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5 Of The Best (And More Affordable) Places To Live In America

The weather and fun overall vibe are bonuses!

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gif_of_5_inexpensive_cities_to_live_at_in_the_united_states_1440x560, north carolina, south carolina, arizona, tennessee, nebraska
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I grew up in New York City and until the age of 18, I didn’t realize that most people in the country didn’t live in a squished apartment with noise flowing in from the top, bottom and sides, guarded by 24-hour doormen. It was only when I moved to Illinois that I realized how much I’m obsessed with affordable housing, backyards and the lack of neighbors literally over my head. You may not get to control much in your life, but you can decide where to live — and we have some suggestions. After combing countless lists of great places to live, we found spots across the country that ticked the following boxes: inexpensive cost of living, relatively good weather (I love Chicago winters, but I understand that most people don’t), a great school system and a fun overall vibe.

Franklin, Tennessee

This adorable city is small-town living at its best. The entire downtown is on the National Register of Historic Places, so you’ll spot Victorian storefronts, period buildings and unique spots throughout the entire main street. Franklin, which is about 25 minutes south of Nashville, hosts festivals or events nearly every weekend. But if you want some peace and quiet, you can head to one of the largest outdoor spaces in the state, Bowie Nature Park, 700 acres (about the size of Central Park) filled with forests and lakes. The Williamson County school district is one of the best in the country, Vanderbilt University Medical Center is close by and the cost of living is low.

Greenville, South Carolina

Greenville is a beautiful, walkable city that has so much to offer, from the mountains to the diversity to the cost of living. The city hosts tons of cultural events, and has a massive performing arts center, a 17,000-seat arena, and it’s home to the Greenville County Museum of Art. Many people move to Greenville because of the low cost of living, but there’s so much more to this city than that (Yahoo just ranked it as one of the top 10 coolest cities with the lowest cost of living in the United States). There’s the 20-mile Swamp Rabbit Trail waiting to be hiked or biked, plus a 400-acre wildlife preserve. And at Paris Mountain State Park, you can camp, kayak or just explore the outdoors. Greenville annually hosts about 300 events, ranging from festivals to concerts to sports, so there’s always something to do — and you’re likely to actually do it because the weather is so good year-round.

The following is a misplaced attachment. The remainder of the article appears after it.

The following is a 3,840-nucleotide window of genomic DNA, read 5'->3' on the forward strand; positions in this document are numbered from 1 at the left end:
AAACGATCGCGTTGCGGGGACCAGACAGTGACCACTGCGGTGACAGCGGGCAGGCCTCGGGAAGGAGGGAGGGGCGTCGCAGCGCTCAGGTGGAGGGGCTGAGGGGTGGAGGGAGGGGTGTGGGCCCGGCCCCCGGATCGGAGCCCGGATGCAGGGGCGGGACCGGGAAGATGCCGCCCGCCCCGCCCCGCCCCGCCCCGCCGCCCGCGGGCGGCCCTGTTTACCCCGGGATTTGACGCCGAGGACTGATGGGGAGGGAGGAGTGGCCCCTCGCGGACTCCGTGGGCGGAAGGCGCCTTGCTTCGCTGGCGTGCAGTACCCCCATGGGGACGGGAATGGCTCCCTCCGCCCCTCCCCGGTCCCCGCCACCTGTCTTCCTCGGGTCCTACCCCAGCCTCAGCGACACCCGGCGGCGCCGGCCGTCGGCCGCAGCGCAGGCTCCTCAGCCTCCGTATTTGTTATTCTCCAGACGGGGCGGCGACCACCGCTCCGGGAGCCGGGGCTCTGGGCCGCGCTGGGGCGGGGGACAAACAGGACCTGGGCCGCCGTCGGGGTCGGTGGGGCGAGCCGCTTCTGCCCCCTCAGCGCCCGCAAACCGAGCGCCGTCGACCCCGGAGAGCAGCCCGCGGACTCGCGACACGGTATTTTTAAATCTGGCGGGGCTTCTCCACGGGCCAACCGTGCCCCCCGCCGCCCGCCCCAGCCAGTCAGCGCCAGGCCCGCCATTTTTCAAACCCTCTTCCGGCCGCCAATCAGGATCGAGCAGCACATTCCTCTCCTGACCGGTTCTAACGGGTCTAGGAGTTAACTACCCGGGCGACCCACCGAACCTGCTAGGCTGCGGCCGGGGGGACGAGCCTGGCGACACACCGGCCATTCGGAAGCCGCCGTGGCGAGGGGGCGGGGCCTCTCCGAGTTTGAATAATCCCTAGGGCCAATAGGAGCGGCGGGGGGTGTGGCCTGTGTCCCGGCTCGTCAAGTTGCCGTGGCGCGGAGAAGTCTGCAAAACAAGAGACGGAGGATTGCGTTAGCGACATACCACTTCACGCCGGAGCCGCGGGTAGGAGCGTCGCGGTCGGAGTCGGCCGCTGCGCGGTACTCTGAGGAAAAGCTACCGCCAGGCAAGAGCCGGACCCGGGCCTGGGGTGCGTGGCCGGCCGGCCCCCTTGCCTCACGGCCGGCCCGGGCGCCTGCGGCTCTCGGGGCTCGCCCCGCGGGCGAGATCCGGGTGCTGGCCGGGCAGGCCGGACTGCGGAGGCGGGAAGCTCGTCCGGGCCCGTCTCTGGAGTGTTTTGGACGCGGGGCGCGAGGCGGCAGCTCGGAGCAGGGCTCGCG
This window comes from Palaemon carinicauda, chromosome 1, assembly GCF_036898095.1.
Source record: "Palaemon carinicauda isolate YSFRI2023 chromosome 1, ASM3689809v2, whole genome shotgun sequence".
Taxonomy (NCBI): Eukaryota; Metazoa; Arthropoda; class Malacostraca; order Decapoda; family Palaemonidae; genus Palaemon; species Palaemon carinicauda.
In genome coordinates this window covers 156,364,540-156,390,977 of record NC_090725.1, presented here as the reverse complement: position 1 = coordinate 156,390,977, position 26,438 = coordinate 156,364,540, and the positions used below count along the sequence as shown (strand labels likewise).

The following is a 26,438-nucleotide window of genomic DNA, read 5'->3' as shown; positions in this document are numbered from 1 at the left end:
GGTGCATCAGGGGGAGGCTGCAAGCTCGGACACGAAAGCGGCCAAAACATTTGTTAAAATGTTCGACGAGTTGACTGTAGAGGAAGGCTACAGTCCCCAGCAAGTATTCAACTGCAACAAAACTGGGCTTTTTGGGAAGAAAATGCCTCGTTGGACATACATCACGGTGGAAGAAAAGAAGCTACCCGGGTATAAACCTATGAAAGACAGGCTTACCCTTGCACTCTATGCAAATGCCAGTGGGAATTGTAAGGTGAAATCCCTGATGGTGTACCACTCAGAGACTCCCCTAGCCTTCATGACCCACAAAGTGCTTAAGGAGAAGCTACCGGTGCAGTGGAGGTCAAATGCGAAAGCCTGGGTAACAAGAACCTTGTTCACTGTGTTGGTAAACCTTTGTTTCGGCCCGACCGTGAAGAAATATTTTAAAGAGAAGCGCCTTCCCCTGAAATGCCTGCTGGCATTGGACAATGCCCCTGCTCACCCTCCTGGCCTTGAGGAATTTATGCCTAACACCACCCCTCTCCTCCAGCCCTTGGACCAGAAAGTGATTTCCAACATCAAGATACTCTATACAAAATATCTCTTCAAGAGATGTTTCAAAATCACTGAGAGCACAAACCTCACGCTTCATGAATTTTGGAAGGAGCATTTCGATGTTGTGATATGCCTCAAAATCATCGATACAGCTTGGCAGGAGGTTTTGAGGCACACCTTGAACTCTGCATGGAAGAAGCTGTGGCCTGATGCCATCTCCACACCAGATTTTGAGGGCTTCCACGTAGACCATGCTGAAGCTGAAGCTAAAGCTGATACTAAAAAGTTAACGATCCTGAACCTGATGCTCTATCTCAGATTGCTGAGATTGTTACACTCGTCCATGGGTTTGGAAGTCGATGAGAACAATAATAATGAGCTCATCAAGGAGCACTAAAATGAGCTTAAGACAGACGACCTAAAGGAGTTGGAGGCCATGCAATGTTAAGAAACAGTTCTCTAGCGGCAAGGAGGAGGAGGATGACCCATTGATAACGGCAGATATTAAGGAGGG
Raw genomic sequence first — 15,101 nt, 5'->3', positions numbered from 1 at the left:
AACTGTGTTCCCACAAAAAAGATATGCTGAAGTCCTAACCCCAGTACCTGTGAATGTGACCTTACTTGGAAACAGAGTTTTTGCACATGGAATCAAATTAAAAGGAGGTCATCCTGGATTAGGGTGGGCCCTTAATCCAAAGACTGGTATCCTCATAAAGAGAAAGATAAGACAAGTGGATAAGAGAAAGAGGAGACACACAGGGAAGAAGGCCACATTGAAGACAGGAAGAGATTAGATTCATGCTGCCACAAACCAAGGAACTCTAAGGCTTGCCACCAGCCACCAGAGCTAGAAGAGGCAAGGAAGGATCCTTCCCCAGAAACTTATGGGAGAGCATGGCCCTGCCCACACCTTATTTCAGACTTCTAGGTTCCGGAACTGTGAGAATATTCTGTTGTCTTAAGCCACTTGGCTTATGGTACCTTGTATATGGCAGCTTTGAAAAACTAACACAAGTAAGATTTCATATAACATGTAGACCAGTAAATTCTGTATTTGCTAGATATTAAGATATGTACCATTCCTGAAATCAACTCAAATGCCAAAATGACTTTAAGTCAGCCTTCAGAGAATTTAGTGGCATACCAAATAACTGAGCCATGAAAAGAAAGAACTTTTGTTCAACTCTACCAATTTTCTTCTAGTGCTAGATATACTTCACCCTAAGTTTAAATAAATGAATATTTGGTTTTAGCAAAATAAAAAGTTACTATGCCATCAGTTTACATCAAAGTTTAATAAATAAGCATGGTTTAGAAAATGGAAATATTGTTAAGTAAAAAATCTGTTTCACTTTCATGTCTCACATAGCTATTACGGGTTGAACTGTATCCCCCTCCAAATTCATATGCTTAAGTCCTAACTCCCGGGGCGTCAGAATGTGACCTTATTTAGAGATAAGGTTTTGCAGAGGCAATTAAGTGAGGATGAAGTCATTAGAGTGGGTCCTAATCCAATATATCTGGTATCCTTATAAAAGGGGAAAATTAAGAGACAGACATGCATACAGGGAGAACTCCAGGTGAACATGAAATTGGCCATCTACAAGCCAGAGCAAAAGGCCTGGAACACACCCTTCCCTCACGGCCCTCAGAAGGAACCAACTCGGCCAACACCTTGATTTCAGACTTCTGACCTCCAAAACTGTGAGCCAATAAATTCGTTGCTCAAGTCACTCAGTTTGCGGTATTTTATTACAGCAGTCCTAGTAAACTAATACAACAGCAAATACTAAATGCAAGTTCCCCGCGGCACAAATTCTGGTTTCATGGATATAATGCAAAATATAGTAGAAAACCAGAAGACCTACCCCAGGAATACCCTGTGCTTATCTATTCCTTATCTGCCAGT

Gilbert, Arizona

A quick caveat: It’s incredibly hot here in the summer, so skip ahead if that’s not your jam. But if you like hot weather, golfing, food (the abundance of farms in Gilbert have contributed to some of the best restaurants here, including Joe’s Farm Grill, which was featured on the Food Network’s Diners, Drive-Ins and Dives) and history, this is where you need to live. Gilbert, with a population of about 250,000, is home to five golf courses — a draw for golfers from across the country. Historians adore this tiny city’s Gilbert Historical Museum, which chronicles local history. There are also shows at the Hale Centre Theatre Arizona, an excellent school system. It’s also an incredibly kid-friendly place to grow up: rated the Gilbert subdivision Power Ranch the most kid-friendly place in America, while named Gilbert the safest city in Arizona.

Omaha, Nebraska

There’s a very low cost of living here, and there are four seasons — though it’s not as bad as other areas of the Midwest (we’re looking at you, Minnesota, North Dakota and Wisconsin). Many of the people who live in Omaha are families, so there is a lot to do for kids, including great schools. Omaha is one of the largest cities in America, and with that comes hospitals, universities, sports, a massive zoo and lots of entertainment options.

Charlotte, North Carolina

Charlotte has weather that's never too extreme and an affordability index of 29 percent (residents need to spend just 29 percent of their income on housing). The median home sale price here is only $298,000, and the schools are very good. But that’s not all. Charlotte essentially has everything you could dream of, including tons of golf courses, lots of sports, amphitheaters, concerts, great food, a plethora of cultural activities, and recreational opportunities at the nearby Lake Wylie and Lake Norman. A southern unicorn? Check. The city also was ranked as the 9th most diverse large city in America in 2021.